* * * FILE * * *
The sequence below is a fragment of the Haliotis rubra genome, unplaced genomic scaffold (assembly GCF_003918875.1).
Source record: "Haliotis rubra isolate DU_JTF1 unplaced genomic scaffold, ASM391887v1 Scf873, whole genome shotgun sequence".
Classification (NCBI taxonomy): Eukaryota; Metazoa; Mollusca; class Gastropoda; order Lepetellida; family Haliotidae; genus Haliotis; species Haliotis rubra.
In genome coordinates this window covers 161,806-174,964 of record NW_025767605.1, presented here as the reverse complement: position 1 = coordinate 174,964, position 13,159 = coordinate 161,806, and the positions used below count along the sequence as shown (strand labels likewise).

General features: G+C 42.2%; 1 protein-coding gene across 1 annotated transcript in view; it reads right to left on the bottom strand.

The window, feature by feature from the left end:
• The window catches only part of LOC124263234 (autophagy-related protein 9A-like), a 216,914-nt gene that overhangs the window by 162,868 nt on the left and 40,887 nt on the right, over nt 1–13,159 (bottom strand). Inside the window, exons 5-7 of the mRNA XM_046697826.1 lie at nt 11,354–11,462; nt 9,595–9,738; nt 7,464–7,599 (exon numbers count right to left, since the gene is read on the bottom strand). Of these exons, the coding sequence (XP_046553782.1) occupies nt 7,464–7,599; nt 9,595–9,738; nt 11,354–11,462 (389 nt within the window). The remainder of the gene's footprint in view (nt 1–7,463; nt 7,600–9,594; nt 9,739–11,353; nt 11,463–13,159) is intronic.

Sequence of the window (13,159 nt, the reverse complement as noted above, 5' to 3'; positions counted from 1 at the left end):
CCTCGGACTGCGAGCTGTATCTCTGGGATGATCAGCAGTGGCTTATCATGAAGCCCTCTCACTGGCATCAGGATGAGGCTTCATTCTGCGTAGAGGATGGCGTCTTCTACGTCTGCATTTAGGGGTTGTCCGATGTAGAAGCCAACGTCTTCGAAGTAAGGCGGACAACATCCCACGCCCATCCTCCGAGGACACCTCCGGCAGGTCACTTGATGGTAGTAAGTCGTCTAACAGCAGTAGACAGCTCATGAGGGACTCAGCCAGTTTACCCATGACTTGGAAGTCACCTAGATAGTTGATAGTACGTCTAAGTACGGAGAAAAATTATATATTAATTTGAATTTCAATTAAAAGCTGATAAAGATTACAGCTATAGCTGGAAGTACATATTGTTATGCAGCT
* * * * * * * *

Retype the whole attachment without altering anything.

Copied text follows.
The sequence below is a fragment of the Haliotis rubra genome, unplaced genomic scaffold (assembly GCF_003918875.1).
Source record: "Haliotis rubra isolate DU_JTF1 unplaced genomic scaffold, ASM391887v1 Scf873, whole genome shotgun sequence".
Classification (NCBI taxonomy): Eukaryota; Metazoa; Mollusca; class Gastropoda; order Lepetellida; family Haliotidae; genus Haliotis; species Haliotis rubra.
In genome coordinates this window covers 161,806-174,964 of record NW_025767605.1, presented here as the reverse complement: position 1 = coordinate 174,964, position 13,159 = coordinate 161,806, and the positions used below count along the sequence as shown (strand labels likewise).

General features: G+C 42.2%; 1 protein-coding gene across 1 annotated transcript in view; it reads right to left on the bottom strand.

The window, feature by feature from the left end:
• The window catches only part of LOC124263234 (autophagy-related protein 9A-like), a 216,914-nt gene that overhangs the window by 162,868 nt on the left and 40,887 nt on the right, over nt 1–13,159 (bottom strand). Inside the window, exons 5-7 of the mRNA XM_046697826.1 lie at nt 11,354–11,462; nt 9,595–9,738; nt 7,464–7,599 (exon numbers count right to left, since the gene is read on the bottom strand). Of these exons, the coding sequence (XP_046553782.1) occupies nt 7,464–7,599; nt 9,595–9,738; nt 11,354–11,462 (389 nt within the window). The remainder of the gene's footprint in view (nt 1–7,463; nt 7,600–9,594; nt 9,739–11,353; nt 11,463–13,159) is intronic.

Sequence of the window (13,159 nt, the reverse complement as noted above, 5' to 3'; positions counted from 1 at the left end):
CCTCGGACTGCGAGCTGTATCTCTGGGATGATCAGCAGTGGCTTATCATGAAGCCCTCTCACTGGCATCAGGATGAGGCTTCATTCTGCGTAGAGGATGGCGTCTTCTACGTCTGCATTTAGGGGTTGTCCGATGTAGAAGCCAACGTCTTCGAAGTAAGGCGGACAACATCCCACGCCCATCCTCCGAGGACACCTCCGGCAGGTCACTTGATGGTAGTAAGTCGTCTAACAGCAGTAGACAGCTCATGAGGGACTCAGCCAGTTTACCCATGACTTGGAAGTCACCTAGATAGTTGATAGTACGTCTAAGTACGGAGAAAAATTATATATTAATTTGAATTTCAATTAAAAGCTGATAAAGATTACAGCTATAGCTGGAAGTACATATTGTTATGCAGCT